Replacing Taylor Lewan is the single most important issue for Michigan’s offensive line, and it’s certainly one of the team’s top concerns heading into 2014.
At 6’8” and 315 pounds, Lewan embodied a fabled All-American Wolverines left tackle. A symbol of stability, fortitude and attitude, the three-year letterman started 48 games as his signal-caller’s blindside protection while simultaneously carving a niche as one of the greatest linemen to ever play in Ann Arbor—and in the Big Ten.
Now he’s gone—long gone, like gone within the first O-line picks gone.
Darrell Funk must quickly develop a suitor during the offseason, which was something he wasn’t able to do during the tumultuous 7-6 season. Giving reps to a youngster was impossible while the quarterback was relentlessly attacked each Saturday.
Will UM find a suitable replacement for Lewan?
Team 134 needed Lewan, who opted to return for his senior year instead of declaring for the 2013 NFL draft. Without him, things would have hit the floor much sooner than Week 6.
An incredibly difficult hurdle to conquer, the poor play from Funk’s front had as much to do with Michigan’s failures as Devin Gardner’s turnover streak, Fitz Toussaint’s lack of zeal in the backfield and the secondary’s inability to consistently cover the deep ball.
They all fit—or didn’t fit, actually—together to form the mishmash puzzle that led to yet another subpar fall under coach Brady Hoke, who enters his fourth year this fall.
Preparing the next guy is necessary, and when the next guy has to cover for Lewan, well, that guy has his work cut out for him.
If Hoke and athletic director Dave Brandon know what’s good for the program, they’ll be on Funk day and night until Team 135 has a viable contender at left tackle.
Who to Watch
Doug Nussmeier is the new offensive coordinator, so he’ll most likely make his own personnel decisions rather than rely on the philosophies once held by Al Borges, the former OC.
We tried Ben at guard, and he was like a fish out of water. So he’s at tackle, and we’re bringing him around. ... The biggest mistake you can make as a coach is to put a kid in a position where he’ll fail. Because if he fails, you could lose him forever.
You want to get the kid into a game when it’s his time. When you know he can succeed, when he knows he can succeed and the kids around him know he can succeed.
Borges’ words make sense.
Putting a player in a position to succeed is best.
As for Braden, he certainly has the potential to fill in at other spots. But if he’s indeed a “fish out of water,” perhaps keeping him glued to left tackle is the right call.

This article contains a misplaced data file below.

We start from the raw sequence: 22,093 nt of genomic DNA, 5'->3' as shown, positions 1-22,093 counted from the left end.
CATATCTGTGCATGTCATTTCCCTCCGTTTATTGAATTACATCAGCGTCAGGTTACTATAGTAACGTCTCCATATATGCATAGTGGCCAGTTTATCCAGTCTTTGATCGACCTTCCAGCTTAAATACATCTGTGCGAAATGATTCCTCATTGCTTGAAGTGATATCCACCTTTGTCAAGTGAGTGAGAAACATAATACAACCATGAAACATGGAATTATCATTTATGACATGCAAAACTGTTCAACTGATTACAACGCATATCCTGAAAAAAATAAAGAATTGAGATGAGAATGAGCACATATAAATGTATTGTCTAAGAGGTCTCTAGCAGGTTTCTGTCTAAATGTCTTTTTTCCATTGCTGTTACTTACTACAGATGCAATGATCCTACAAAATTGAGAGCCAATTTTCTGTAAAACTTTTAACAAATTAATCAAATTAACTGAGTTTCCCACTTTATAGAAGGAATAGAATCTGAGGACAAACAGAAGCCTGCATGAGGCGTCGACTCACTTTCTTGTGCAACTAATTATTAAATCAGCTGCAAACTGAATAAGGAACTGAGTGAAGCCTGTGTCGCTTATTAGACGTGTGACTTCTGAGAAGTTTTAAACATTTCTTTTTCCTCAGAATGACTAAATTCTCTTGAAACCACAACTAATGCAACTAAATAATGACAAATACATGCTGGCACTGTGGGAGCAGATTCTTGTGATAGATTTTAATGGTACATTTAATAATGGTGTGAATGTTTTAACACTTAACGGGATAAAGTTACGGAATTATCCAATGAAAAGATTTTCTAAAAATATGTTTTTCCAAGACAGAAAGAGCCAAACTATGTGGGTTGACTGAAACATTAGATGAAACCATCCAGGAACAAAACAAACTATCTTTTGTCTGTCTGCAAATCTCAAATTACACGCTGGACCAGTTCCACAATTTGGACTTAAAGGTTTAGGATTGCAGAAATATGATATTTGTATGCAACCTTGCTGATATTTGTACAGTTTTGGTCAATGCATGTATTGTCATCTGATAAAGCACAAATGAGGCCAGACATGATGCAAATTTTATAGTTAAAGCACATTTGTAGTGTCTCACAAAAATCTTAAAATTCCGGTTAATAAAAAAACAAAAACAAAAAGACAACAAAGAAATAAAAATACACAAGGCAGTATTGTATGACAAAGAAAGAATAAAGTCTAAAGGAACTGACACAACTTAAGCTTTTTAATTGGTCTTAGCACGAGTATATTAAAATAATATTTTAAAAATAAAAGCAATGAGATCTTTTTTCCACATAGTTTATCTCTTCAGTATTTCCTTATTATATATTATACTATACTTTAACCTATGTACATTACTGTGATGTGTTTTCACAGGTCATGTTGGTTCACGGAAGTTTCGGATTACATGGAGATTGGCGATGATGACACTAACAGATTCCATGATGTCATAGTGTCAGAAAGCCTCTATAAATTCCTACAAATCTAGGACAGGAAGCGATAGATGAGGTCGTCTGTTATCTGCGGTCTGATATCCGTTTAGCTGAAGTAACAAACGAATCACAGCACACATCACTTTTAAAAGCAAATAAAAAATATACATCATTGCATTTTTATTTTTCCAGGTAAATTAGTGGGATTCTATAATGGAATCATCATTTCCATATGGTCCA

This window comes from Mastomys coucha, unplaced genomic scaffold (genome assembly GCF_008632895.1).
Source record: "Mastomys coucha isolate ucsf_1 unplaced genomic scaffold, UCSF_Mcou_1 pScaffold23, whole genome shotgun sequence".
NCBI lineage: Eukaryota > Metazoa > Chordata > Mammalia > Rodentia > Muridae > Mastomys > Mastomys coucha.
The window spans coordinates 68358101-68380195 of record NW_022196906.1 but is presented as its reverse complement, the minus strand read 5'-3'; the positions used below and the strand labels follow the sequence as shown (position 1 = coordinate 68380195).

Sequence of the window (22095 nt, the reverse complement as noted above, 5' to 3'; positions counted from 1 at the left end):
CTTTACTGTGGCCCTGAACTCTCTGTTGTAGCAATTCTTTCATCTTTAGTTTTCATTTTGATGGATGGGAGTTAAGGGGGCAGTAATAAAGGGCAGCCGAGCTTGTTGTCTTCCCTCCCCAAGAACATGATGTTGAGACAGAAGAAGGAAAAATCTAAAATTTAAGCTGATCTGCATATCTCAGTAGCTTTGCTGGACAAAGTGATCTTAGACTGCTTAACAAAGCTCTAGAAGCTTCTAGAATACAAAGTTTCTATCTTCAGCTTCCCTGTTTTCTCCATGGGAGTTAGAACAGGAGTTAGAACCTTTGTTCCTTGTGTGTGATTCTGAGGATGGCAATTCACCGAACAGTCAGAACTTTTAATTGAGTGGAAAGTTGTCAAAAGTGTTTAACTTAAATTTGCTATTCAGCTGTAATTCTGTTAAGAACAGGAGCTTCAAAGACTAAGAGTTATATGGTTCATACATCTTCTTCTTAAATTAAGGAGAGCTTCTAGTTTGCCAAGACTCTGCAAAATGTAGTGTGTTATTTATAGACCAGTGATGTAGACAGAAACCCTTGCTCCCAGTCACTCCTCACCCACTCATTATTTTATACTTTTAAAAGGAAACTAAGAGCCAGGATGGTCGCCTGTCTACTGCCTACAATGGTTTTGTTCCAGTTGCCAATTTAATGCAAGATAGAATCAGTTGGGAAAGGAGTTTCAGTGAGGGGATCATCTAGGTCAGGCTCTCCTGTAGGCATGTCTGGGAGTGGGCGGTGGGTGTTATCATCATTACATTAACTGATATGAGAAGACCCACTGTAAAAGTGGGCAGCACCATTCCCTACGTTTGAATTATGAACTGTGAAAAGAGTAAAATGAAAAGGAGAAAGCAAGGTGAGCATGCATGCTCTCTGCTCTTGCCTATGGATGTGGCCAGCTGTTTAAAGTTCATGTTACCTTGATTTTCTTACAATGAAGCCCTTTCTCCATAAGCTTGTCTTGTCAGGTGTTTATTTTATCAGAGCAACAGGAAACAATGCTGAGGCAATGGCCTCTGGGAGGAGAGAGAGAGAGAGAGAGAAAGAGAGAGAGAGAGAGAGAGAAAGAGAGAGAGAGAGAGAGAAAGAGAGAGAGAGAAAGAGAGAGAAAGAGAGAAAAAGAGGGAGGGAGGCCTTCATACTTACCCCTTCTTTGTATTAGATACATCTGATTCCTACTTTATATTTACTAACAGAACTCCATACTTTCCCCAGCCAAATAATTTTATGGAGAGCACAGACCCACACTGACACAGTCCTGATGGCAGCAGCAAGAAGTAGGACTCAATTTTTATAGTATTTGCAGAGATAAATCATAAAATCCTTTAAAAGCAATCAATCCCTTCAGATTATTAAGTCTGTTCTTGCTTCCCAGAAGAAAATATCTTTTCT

For starters, he has experience—that’s always a plus. He redshirted in 2012, giving him a year to mature both physically and mentally, and he saw a few snaps in 2013. Granted, he wasn’t a mainstay by any means.
And no, he wasn’t blow-you-away impressive, either.
But he was an All-Stater at Rockford High (Mich.) and was once thought to be one of the better prep left tackles of the 2012 class, evidenced by his No. 47 overall position ranking by 247Sports.
At 6’6” and 318 pounds, he’s approaching Lewan’s size.
That’s a positive, too.
Michigan's Taylor Lewan says that o-lineman Ben Braden is the most physically gifted individual he's ever seen. http://t.co/PBkogSZ0Gf— Michigan Sports Guy (@SportingNewsMI) August 3, 2013
He’s gained approximately 20 pounds since arriving to college, so the only way to go is up for Magnuson, who was the No. 9-ranked OT of 2013, per 247Sports.
At 6’6” and 295 pounds, he has the frame necessary to handle duties at one of the most demanding positions in all of football. He just needs a few more cheeseburgers to reach the Lewan plateau.
Magnuson would be a prime candidate to replace the All-American, but as of late fall, he was slated as Michael Schofield’s backup at right tackle. And like Lewan, Schofield is gone—Magnuson seems destined to assume Schofield’s perch.
One interesting scenario hovers over the tackles: What if Shane Morris is the quarterback in 2014? That would essentially make the right the left and the left the right.
Catch all of that?
Morris is a lefty, so the right tackle would be the “blind side,” not the left. Morris starting over Gardner, who’ll be a fifth-year senior, is unlikely. But keeping Magnuson at right would make sense if Michigan plans to make Morris the future.
Health will play a role, as Magnuson is expected to miss spring practices. Nonetheless, when fully charged, he’s a logical selection for left tackle.
Michigan guard/tackle Erik Magnuson to miss spring practice, David Dawson to see heavy reps at tackle http://t.co/UJTozoaLKT— Nick Baumgardner (@nickbaumgardner) February 3, 2014
As the O-line’s hotshot of national signing day 2014, the former East Lake High (Fla.) standout enters Michigan with a world of possibility. One of the most hyped of his class, Mason Cole promises to bring nearly immediate results.
He wants to win a national title, which is a great sign in a recruit. He sees the big picture, and that bodes well for continuity. That was an issue in 2013—the line didn’t play together. Far be it from a freshman, but someone has to take charge in 2014.
Why not Cole?
Lewan won’t be cloned over night. Cole could be the next, but Braden and Magnuson are options as well. As the line takes shape in spring, expect Cole, Braden and Magnuson to grapple for Lewan’s old job.
Follow Bleacher Report’s Michigan Wolverines football writer Adam Biggers on Twitter @AdamBiggers81.